One of our lasting symbols of freedom has been turned into a theater. The White House has served as the home of our president since 1800 when President John and First Lady Abigail Adams moved in. Every president has lived and worked from there since. The Trumans spent a lot of time at Blair House when extensive repairs were being made to the building that we revere as the center of our country’s pomp, but were excited to return after workers finished making it new and shiny. We, as a nation, are proud of that building and show our respect by traveling to see it 1.2 million strong each year. The 132-room, 35 bathroom, 412 door, 147 window, and 28 fireplace structure serves as both the people’s house and gets as close as we have in our country to a palace.

Unfortunately, the one person who takes issue with it is its current occupant. Donald Trump assumed his best Bette Davis persona and carped to his elitist friends at his own country club in New Jersey that the place was a dump–continuing that he doesn’t really like living there. Well Sir, there are plenty of us who would rather you didn’t live there too.

When the Trumps moved into the White House, they transformed it from the seat of government into a theater for performing arts. The White House has become a replica of William Shakespeare’s, 1600s Globe Theatre showing plays, both comic and tragic.

Mr. Trump is offering a Tony quality interpretation of King Lear, the tragic king who sent his kingdom into ruin due to seeking adoration and praise from his family. There are no parallels to be made between Shakespeare’s most famous female character, Lady Macbeth, and our First Lady, Melania Trump, but there are plenty of fools and jesters involved in the day-to-day events emanating from the White House to carry this metaphor forward.

With the White House recreated as the Globe Theater, offering performances morning, noon, and night, the original function–housing the executive branch of government–has been abandoned.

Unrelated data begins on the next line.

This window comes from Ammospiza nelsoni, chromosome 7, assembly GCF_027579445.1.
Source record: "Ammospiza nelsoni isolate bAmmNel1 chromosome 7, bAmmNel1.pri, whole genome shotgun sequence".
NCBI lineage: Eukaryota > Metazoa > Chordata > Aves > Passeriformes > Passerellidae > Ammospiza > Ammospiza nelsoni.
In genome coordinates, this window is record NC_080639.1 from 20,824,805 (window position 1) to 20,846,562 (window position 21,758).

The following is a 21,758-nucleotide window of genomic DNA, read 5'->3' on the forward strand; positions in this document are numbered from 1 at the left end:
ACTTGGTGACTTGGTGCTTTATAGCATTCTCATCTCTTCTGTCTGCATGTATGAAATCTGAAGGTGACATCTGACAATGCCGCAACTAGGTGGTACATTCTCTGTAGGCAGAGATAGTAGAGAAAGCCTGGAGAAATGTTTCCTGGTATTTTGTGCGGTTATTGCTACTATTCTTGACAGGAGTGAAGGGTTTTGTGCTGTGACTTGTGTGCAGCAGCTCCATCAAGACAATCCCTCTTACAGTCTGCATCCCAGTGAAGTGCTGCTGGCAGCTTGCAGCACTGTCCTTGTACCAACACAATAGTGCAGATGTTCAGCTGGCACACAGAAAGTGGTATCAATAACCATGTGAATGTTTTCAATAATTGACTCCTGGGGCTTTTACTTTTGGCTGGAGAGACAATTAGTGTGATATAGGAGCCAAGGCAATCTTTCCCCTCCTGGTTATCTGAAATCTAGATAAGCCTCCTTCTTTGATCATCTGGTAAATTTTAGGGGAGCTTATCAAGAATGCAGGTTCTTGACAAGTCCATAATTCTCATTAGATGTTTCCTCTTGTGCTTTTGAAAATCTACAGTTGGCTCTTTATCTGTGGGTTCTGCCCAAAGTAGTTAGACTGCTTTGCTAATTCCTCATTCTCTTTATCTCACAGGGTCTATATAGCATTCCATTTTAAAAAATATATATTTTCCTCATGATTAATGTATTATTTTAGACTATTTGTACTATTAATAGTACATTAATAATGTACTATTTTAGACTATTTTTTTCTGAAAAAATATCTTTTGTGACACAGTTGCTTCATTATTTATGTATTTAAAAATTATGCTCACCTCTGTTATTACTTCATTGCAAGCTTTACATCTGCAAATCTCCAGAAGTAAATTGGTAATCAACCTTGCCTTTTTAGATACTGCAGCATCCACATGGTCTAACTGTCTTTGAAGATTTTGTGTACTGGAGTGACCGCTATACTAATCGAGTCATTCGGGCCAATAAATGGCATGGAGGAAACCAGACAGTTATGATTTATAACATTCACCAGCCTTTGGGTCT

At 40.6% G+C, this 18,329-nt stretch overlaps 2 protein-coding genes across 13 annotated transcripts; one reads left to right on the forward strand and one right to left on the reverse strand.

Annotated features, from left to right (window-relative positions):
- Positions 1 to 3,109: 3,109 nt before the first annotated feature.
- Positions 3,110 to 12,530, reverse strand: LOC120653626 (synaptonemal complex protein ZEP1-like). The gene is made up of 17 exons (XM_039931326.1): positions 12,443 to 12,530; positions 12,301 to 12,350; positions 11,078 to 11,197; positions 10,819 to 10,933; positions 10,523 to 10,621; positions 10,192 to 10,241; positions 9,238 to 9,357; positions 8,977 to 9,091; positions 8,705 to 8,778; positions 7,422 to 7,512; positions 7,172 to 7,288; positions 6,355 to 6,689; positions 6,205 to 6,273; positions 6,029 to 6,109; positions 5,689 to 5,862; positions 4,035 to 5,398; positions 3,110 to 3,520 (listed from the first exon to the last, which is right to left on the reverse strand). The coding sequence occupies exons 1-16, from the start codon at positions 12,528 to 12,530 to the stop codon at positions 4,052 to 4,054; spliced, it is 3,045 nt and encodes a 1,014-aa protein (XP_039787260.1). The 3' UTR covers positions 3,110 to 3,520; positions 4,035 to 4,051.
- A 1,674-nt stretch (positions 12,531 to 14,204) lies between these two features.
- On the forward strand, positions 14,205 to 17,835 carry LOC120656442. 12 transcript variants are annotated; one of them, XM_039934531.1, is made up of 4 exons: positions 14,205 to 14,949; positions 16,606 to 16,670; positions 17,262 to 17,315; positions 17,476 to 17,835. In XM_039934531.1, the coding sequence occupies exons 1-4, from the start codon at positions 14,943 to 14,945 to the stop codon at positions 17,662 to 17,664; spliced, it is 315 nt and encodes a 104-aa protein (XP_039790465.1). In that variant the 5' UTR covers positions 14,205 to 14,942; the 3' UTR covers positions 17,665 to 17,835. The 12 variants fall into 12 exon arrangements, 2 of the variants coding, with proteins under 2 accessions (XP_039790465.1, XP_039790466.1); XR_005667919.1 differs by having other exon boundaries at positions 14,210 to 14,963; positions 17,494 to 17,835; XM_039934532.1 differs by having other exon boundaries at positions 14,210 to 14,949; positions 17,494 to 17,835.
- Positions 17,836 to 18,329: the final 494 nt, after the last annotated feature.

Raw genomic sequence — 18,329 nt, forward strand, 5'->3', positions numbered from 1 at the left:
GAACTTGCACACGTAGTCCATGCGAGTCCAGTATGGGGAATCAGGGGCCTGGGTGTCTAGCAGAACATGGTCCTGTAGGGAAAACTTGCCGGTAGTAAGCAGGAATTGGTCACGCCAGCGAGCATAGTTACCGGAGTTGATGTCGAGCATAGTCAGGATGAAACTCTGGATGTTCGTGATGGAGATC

Originally created by the Founding Fathers, our three-branch government is now learning to function with only two. The executive branch is completely non functional. To avoid any hint of governing, their time is spent alienating such traditions as the Boy Scouts of America with an inappropriate speech, causing our nations’ police officers to assure the public that they are not going to rough up suspects in crimes just because King Lear gives the okay to do so, forcing the Pentagon leaders of our Armed Forces to tell us that they are going to ignore a suggestion from the president about who should serve our country, and insulting our national treasure as a dump–all this in the course of a week. There is no time for governing when one’s performance schedule is so rigorous.

As is true with any loss, Congress has gone through a period of grieving during which nothing productive has gotten accomplished in the legislative branch either. Fortunately, Congress is emerging from the darkness of grieving the loss of the executive branch, and is developing the knack of working alone. They have passed legislation to take the power to alter the sanctions on Russia away from the president and seized control themselves. The vote was so overwhelming that any veto was moot. So, during a break in rehearsals, the president reluctantly signed the bill into law. The Senate called on a seldom-used rule to keep themselves in session during August, so that the president couldn’t mess around with the special prosecutor and the Attorney General. Democratic elected officials have never sanctioned the shenanigans emanating from the White House, and Republicans are more and more getting off the Trump Train and turning their focus away from entertainment toward governing.

Expect to see Congress, not one caucus or the other working alone, but all of Congress, working to patch up the failings of our healthcare law. First, they will provide some assurances to insurance companies that will provide stability that has been stripped from the state exchanges over the last four or five years. Then, markets can return to viable arenas in which to purchase healthcare policies. It appears that lawmakers finally realize that this system needs care and nurturing along the way to be effective. After that, they will make attempts to shore up and improve our infrastructure. When Congress concentrates on the systems that make the U.S. hum, workers will have more jobs and traveling around the country gets safer and more efficient. These are items that have been, and continue to be, requested by governors–not Republican or Democratic governors–all governors. Governors realize that they need the feds to help create strong individual states. Congress is discovering that they can effect the necessary changes to comply with governors’ requests all by themselves.

Congress faces these challenges while King Lear changes costumes becoming Nero, fiddling as Rome burns. The good news is that these tragedies aren’t set in the total of the United States, but rather are, so far, confined to the stage of the White House/Globe Theater.

Look for Caligula or phone calls from Harvey to be next on the marquee.